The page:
Construction recession hits North-East economy hardest
The North-east has been hardest hit according to a report setting out the region-by-region impact of the construction downturn
The UK Contractors Group, which commissioned the report, is using its findings to call on the government to prioritise construction projects that would bring the maximum economic and social benefits to kick-start growth, reported sister title Construction News.
The study, by the Centre for Economics and Business Research and business intelligence unit Glenigan, found the economic benefit of spending on construction in the North-east fell by 23.4 per cent between 2007 and 2010 from £3 billion to £2.3 billion, reflecting the drop in construction output by 27 per cent between 2008 and 2010.
Other regions whose economies were hardest hit by the downturn include Wales, where the economic benefit brought by construction dropped by 18.2 per cent, and Northern Ireland, where it fell 19.6 per cent between 2007 and 2010.
The report, Making the economic case for construction, found London and Scotland emerged the least damaged. In both areas the economic benefit brought by construction spending fell by just 2.2 per cent.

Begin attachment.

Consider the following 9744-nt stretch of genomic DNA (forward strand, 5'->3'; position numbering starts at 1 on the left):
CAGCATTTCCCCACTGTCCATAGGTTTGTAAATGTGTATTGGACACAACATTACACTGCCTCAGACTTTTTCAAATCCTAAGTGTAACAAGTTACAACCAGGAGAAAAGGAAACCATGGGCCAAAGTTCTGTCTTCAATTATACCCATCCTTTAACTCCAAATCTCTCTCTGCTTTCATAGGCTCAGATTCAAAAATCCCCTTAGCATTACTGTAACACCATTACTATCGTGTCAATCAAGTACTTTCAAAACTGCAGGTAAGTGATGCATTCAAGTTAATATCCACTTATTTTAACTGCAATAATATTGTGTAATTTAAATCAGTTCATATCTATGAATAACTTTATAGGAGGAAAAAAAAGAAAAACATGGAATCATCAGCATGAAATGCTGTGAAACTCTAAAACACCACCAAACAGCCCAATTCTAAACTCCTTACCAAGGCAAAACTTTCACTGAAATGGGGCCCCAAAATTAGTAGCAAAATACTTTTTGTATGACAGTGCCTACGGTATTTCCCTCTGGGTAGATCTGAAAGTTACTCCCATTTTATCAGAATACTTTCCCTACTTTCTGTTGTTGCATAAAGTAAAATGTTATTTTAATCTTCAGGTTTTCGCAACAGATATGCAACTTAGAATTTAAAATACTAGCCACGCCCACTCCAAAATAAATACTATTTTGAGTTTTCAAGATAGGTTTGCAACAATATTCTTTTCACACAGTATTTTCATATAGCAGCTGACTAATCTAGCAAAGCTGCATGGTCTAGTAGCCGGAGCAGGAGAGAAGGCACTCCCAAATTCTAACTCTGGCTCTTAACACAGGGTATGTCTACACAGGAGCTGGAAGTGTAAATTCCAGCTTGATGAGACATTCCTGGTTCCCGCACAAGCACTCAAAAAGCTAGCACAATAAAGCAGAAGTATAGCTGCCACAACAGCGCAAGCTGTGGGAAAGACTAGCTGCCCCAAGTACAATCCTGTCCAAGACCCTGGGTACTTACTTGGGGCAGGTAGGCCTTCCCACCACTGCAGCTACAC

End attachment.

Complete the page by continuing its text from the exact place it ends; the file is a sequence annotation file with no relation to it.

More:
UKCG chairman James Wates said: ‘The construction sector is uniquely placed to support economic growth and social change.
‘Capital spent through the sector brings direct and tangible multiple returns to the UK and our ability to employ and train a wide cross-section of the workforce is un-matched.
‘We understand how difficult a set of choices government faces at the moment, so we are not asking for help, we’re offering the support and can-do attitude of the sector to drive growth and employment.’
He added: ‘By using existing local arrangements, current projects in the pipeline can become shovel-ready very quickly. We applaud the Prime Minister’s action on such projects and we stand ready to support the government’s economic recovery plans. We also urge local decision makers to look at the potential of construction activity to kick start economic growth.’
The regional comparison found that construction investment in the South-west retains the greatest proportion of the economic gain.
It follows work by global strategy firm LEK Consulting for the UKCG that showed for every £1 of spent on construction the wider economic impact was £2.84 for the UK economy.
The South-west retains 94.8 per cent of the benefit, closely followed by the South-east at 94.6 per cent.
The UKCG is lobbying the government to use existing frameworks so that construction spending can have the most impact in the short to medium term.